Option One: Transmission of Medical Knowledge
Was there really a ‘European medicine’ which was distinct from ‘Islamic medicine’ practiced in medieval Europe?
European medicine is not distinct from Islamic medicine it shares the same roots and the differences are too unimportant to separate them. Both cultures use the same method to diagnose a disease or illness such as reason and observation; the Physician would observe that a patient was expelling blood from a wound and as blood is crucial for life then that patient may die. Some would argue that Islamic and European medicine are in fact distinct because although they share the same roots, Islamic medicine covered a far wide spectrum of treatment and developed medicine to a much more sophisticated level. But I aim here to show that they are fundamentally the same.
When I speak of ‘European medicine’ I am referring to the medical ideas that originated from Hippocrates (lived around 460-370 BCE) well known as the Humoural Theory; a theory based on four main bodily fluids acting harmoniously for stable health. ‘European Medicine’ was translated into Latin from Islamic scripts that were originally translated from ancient Greek scripts.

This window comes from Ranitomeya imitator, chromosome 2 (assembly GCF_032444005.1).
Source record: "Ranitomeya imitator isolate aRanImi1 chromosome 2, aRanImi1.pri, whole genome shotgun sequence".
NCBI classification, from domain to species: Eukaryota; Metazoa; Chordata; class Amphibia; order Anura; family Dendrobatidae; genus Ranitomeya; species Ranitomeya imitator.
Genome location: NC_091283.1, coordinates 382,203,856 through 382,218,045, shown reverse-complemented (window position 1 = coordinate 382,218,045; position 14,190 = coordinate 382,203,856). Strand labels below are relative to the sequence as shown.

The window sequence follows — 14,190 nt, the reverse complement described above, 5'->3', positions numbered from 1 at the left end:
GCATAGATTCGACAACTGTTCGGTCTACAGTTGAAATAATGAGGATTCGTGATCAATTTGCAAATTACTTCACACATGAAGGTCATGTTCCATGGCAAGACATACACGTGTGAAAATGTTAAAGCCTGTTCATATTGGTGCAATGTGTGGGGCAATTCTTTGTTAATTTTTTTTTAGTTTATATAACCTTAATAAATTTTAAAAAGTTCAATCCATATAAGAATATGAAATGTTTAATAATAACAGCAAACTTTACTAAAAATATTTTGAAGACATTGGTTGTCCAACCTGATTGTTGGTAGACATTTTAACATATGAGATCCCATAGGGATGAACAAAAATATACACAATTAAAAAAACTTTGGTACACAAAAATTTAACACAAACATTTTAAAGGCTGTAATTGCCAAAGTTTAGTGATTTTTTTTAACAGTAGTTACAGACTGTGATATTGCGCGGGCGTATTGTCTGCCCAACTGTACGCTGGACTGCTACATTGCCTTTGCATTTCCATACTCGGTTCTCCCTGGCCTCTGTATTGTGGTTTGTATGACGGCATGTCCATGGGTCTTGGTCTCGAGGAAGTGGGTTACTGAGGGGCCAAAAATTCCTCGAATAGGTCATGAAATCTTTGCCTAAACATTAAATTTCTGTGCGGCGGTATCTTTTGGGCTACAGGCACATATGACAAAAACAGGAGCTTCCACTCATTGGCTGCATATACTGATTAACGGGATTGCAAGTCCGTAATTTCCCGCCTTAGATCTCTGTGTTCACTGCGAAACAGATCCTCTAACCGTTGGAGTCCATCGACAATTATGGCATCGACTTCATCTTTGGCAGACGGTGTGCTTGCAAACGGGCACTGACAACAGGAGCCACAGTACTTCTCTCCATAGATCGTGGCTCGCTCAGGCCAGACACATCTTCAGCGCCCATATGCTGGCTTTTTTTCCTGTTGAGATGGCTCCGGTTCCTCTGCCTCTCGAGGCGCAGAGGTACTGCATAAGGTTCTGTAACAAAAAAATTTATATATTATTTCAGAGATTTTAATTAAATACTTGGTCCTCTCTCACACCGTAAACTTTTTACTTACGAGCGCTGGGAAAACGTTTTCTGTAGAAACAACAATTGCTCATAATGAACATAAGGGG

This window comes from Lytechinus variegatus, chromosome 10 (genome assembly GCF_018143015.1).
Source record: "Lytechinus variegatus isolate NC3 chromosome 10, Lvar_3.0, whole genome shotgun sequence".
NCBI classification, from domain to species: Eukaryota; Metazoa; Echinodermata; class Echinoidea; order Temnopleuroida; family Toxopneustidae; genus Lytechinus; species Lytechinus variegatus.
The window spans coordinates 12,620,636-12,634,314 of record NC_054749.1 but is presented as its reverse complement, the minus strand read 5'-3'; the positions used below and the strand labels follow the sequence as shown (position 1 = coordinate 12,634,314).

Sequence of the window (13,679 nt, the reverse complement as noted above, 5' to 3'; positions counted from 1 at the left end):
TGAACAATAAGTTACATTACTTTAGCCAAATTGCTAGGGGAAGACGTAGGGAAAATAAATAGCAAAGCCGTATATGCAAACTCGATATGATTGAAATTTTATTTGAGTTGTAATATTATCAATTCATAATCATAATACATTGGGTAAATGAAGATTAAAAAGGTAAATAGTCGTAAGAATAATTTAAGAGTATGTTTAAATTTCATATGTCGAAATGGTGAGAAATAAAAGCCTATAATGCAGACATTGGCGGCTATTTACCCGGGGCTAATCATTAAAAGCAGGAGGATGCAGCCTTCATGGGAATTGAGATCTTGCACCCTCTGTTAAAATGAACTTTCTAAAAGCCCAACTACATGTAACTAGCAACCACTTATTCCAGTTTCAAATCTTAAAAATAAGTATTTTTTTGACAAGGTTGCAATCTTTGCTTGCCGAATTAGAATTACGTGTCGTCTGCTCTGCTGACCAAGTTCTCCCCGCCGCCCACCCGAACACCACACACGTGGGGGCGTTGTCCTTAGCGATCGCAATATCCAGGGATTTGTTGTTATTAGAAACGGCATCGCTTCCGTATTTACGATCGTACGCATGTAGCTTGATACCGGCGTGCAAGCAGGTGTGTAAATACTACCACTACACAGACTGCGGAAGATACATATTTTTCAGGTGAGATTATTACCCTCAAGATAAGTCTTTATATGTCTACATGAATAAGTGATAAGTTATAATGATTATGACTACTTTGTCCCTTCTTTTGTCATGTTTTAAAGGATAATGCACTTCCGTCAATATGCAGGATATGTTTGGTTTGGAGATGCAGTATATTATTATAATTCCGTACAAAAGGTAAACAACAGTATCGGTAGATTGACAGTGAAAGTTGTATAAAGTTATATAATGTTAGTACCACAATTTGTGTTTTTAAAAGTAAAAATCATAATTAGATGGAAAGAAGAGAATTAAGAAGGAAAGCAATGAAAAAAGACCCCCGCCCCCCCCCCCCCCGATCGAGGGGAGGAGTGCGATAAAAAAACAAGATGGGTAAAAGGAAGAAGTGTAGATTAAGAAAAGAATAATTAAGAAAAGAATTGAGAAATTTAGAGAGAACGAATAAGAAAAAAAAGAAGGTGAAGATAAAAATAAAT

The Humoural theory (AA100: The Arts Past and Present: cultural Encounters, figure 5.2, page 153), also known as the “Hippocratic doctrine of four humours”, was adopted by the Islamic world from the seventh century CE in a period of economic growth. Military conquests brought Islamic scholars into contact with the Greek language and ideas. Islamic rulers and traders became very wealthy and powerful. Between the eighth and eleventh centuries, hundreds of Greek texts were translated into Arabic, these texts included medical scripts. This gave Islamic scholars a basis for medicine that was not distinct from European medicine.
Before the Translation movement, Islamic medicine had no theoretical framework and was referred to as ‘folk’ medicine to differentiate it from...